You are living in 60s America. They are teaching you to duck and cover in kindergarten. Your daddy digs a hole in the backyard. Then one day the hole has a cover on it. The next night your parents are sitting in front of the flickering boob. They wake you up and you take your cap gun or barbie doll to the hole in the back yard. They close the cover. The neighbor comes and bangs on the cover and your daddy screams at him while your momma says it's all right kids. The End.

Large ones were built by the Office of Civil Defense. They were in the basement of large buildings. They were fully stocked with cots, geiger counters, blankets, medicine, sugical supplies, generators, light bulbs, etc. For food, the survivors were supposed to live on crackers, hard candy, and water.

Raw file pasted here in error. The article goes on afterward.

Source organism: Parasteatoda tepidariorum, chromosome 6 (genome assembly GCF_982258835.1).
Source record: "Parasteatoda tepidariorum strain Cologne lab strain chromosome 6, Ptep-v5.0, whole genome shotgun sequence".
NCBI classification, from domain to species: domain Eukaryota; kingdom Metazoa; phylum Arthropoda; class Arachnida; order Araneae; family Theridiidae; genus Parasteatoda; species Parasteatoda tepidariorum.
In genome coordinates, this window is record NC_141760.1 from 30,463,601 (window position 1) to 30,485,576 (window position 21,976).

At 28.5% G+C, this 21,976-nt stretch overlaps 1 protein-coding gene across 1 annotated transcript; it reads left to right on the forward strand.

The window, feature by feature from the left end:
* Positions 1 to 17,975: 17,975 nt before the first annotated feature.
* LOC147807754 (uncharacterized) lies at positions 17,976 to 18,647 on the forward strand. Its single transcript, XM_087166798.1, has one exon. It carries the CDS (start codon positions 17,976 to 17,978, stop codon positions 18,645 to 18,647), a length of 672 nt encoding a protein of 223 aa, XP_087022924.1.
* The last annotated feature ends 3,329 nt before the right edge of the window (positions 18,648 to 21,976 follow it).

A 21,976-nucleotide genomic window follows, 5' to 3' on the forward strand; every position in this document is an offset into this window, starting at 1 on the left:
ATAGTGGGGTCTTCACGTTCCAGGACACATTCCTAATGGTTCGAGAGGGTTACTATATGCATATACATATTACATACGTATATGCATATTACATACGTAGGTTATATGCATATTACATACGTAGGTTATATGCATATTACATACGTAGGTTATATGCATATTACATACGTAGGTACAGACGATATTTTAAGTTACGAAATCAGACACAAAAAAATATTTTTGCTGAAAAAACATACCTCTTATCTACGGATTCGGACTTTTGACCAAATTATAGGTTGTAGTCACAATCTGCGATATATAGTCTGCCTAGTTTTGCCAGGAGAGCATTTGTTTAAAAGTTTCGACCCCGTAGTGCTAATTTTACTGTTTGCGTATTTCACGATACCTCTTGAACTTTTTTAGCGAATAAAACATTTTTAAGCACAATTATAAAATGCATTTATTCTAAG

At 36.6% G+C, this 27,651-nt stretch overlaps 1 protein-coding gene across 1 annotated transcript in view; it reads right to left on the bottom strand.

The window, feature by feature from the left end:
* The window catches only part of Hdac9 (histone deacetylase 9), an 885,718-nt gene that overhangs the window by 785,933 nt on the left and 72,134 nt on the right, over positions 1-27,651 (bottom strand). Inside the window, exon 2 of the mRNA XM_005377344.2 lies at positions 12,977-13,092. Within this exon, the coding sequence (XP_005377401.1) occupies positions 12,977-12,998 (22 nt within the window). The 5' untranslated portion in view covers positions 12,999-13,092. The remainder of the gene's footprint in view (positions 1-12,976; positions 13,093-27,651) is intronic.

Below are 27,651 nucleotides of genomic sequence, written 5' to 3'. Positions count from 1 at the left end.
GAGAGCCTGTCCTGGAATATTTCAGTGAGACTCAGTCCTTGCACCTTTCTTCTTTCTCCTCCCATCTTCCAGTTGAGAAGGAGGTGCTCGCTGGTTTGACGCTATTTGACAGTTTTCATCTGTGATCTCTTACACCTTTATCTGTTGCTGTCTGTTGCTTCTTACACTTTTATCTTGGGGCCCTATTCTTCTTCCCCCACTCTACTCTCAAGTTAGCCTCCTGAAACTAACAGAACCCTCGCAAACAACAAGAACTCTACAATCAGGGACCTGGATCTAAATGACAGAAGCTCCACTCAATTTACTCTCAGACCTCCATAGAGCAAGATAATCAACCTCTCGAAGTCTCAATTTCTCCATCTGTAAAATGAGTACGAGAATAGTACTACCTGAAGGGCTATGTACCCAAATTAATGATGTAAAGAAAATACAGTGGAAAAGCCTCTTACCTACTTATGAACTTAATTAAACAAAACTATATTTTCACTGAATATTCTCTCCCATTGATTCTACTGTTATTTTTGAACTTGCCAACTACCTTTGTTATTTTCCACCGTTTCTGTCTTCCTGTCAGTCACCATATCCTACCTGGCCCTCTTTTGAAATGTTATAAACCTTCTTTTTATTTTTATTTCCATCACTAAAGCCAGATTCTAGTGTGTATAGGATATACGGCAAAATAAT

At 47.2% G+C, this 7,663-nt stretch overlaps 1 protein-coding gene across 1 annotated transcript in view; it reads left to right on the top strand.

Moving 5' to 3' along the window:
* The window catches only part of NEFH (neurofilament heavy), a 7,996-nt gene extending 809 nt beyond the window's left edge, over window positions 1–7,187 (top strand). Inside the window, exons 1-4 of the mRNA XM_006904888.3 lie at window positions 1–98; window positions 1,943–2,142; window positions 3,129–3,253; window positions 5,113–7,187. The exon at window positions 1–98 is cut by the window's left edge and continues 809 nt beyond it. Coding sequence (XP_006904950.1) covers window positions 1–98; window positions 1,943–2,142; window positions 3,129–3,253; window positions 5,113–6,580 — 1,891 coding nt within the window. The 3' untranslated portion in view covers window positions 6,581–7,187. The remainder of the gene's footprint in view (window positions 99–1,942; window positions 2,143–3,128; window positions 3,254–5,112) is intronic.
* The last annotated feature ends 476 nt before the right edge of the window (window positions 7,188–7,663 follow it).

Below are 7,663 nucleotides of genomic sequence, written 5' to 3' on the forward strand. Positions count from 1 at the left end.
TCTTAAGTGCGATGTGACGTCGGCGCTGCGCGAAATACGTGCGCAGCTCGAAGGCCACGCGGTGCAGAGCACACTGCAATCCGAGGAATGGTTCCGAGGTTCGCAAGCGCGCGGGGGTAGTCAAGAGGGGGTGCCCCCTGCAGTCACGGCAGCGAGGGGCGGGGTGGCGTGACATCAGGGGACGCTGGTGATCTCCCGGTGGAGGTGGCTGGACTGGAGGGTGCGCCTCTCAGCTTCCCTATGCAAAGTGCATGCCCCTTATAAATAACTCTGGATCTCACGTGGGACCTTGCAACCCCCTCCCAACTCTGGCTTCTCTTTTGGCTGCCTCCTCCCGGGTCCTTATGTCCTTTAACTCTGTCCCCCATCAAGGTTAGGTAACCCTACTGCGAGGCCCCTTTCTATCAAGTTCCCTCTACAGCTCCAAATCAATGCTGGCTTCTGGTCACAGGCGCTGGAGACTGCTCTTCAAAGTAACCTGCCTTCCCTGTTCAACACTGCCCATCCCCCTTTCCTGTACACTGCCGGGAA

Some of these are still around. The candy is quite good, I'm eating one right now.

Tips for building your own fallout shelter

The main purpose of a fallout shelter is protect you from the fallout radiation from a nuclear blast. The following amounts of material will protect you from 99% of the radiation:

You'll need one gallon of water per person per day. You'll need to be underground for at least 14 days.

Source: Canadian Department of National Defence, 11 Steps to Survival, 1969.

The U.S. National Library of Medicine is indeed a fallout shelter, created during the Cuban Missile Crisis, not to protect its employees, but to protect the books. In fact, the library is constructed such that if Washington D. C. were ground zero for a nulclear blast, the second floor of the library would cave in. The stacks would remain undamaged, protected by a 100-foot concrete barrier.

The second floor contains all the offices of the personnel department.

Ha. A fitting end to red tape and collective ineptitude. :)

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